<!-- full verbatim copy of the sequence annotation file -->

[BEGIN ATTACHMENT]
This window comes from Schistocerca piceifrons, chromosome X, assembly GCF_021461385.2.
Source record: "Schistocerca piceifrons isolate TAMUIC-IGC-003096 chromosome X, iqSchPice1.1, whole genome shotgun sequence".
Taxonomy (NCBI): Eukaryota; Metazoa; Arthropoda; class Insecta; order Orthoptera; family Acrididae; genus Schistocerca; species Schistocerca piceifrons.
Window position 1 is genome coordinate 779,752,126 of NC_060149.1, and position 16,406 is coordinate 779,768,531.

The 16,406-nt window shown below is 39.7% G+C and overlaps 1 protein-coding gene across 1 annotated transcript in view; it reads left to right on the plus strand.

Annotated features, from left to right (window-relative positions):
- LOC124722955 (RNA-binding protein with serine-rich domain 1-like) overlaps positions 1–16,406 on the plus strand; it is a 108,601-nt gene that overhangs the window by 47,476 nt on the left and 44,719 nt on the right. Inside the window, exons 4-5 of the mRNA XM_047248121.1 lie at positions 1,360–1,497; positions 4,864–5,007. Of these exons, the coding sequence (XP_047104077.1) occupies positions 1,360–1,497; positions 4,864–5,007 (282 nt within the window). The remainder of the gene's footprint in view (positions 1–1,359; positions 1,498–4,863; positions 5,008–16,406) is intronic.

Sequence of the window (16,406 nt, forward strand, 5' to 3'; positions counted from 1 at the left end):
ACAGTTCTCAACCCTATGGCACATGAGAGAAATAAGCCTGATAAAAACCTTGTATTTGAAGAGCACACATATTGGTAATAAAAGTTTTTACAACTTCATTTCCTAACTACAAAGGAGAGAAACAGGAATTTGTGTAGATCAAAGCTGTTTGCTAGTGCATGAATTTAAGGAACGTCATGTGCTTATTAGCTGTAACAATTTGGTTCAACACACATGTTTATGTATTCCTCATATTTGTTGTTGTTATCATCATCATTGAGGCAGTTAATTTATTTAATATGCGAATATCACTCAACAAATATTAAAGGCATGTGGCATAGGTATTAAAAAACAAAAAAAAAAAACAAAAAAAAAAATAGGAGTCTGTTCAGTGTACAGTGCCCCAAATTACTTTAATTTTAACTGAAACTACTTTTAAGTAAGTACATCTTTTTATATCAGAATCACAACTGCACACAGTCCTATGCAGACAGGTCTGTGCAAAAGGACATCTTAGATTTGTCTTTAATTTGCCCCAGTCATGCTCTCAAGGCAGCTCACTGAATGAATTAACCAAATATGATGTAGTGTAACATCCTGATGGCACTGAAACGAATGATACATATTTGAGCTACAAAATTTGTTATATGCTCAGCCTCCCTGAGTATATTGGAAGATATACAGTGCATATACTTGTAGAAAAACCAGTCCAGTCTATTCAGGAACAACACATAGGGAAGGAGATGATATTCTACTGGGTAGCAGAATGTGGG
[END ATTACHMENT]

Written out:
This window comes from Schistocerca piceifrons, chromosome X, assembly GCF_021461385.2.
Source record: "Schistocerca piceifrons isolate TAMUIC-IGC-003096 chromosome X, iqSchPice1.1, whole genome shotgun sequence".
Taxonomy (NCBI): Eukaryota; Metazoa; Arthropoda; class Insecta; order Orthoptera; family Acrididae; genus Schistocerca; species Schistocerca piceifrons.
Window position 1 is genome coordinate 779,752,126 of NC_060149.1, and position 16,406 is coordinate 779,768,531.

The 16,406-nt window shown below is 39.7% G+C and overlaps 1 protein-coding gene across 1 annotated transcript in view; it reads left to right on the plus strand.

Annotated features, from left to right (window-relative positions):
- LOC124722955 (RNA-binding protein with serine-rich domain 1-like) overlaps positions 1–16,406 on the plus strand; it is a 108,601-nt gene that overhangs the window by 47,476 nt on the left and 44,719 nt on the right. Inside the window, exons 4-5 of the mRNA XM_047248121.1 lie at positions 1,360–1,497; positions 4,864–5,007. Of these exons, the coding sequence (XP_047104077.1) occupies positions 1,360–1,497; positions 4,864–5,007 (282 nt within the window). The remainder of the gene's footprint in view (positions 1–1,359; positions 1,498–4,863; positions 5,008–16,406) is intronic.

Sequence of the window (16,406 nt, forward strand, 5' to 3'; positions counted from 1 at the left end):
ACAGTTCTCAACCCTATGGCACATGAGAGAAATAAGCCTGATAAAAACCTTGTATTTGAAGAGCACACATATTGGTAATAAAAGTTTTTACAACTTCATTTCCTAACTACAAAGGAGAGAAACAGGAATTTGTGTAGATCAAAGCTGTTTGCTAGTGCATGAATTTAAGGAACGTCATGTGCTTATTAGCTGTAACAATTTGGTTCAACACACATGTTTATGTATTCCTCATATTTGTTGTTGTTATCATCATCATTGAGGCAGTTAATTTATTTAATATGCGAATATCACTCAACAAATATTAAAGGCATGTGGCATAGGTATTAAAAAACAAAAAAAAAAAACAAAAAAAAAAATAGGAGTCTGTTCAGTGTACAGTGCCCCAAATTACTTTAATTTTAACTGAAACTACTTTTAAGTAAGTACATCTTTTTATATCAGAATCACAACTGCACACAGTCCTATGCAGACAGGTCTGTGCAAAAGGACATCTTAGATTTGTCTTTAATTTGCCCCAGTCATGCTCTCAAGGCAGCTCACTGAATGAATTAACCAAATATGATGTAGTGTAACATCCTGATGGCACTGAAACGAATGATACATATTTGAGCTACAAAATTTGTTATATGCTCAGCCTCCCTGAGTATATTGGAAGATATACAGTGCATATACTTGTAGAAAAACCAGTCCAGTCTATTCAGGAACAACACATAGGGAAGGAGATGATATTCTACTGGGTAGCAGAATGTGGG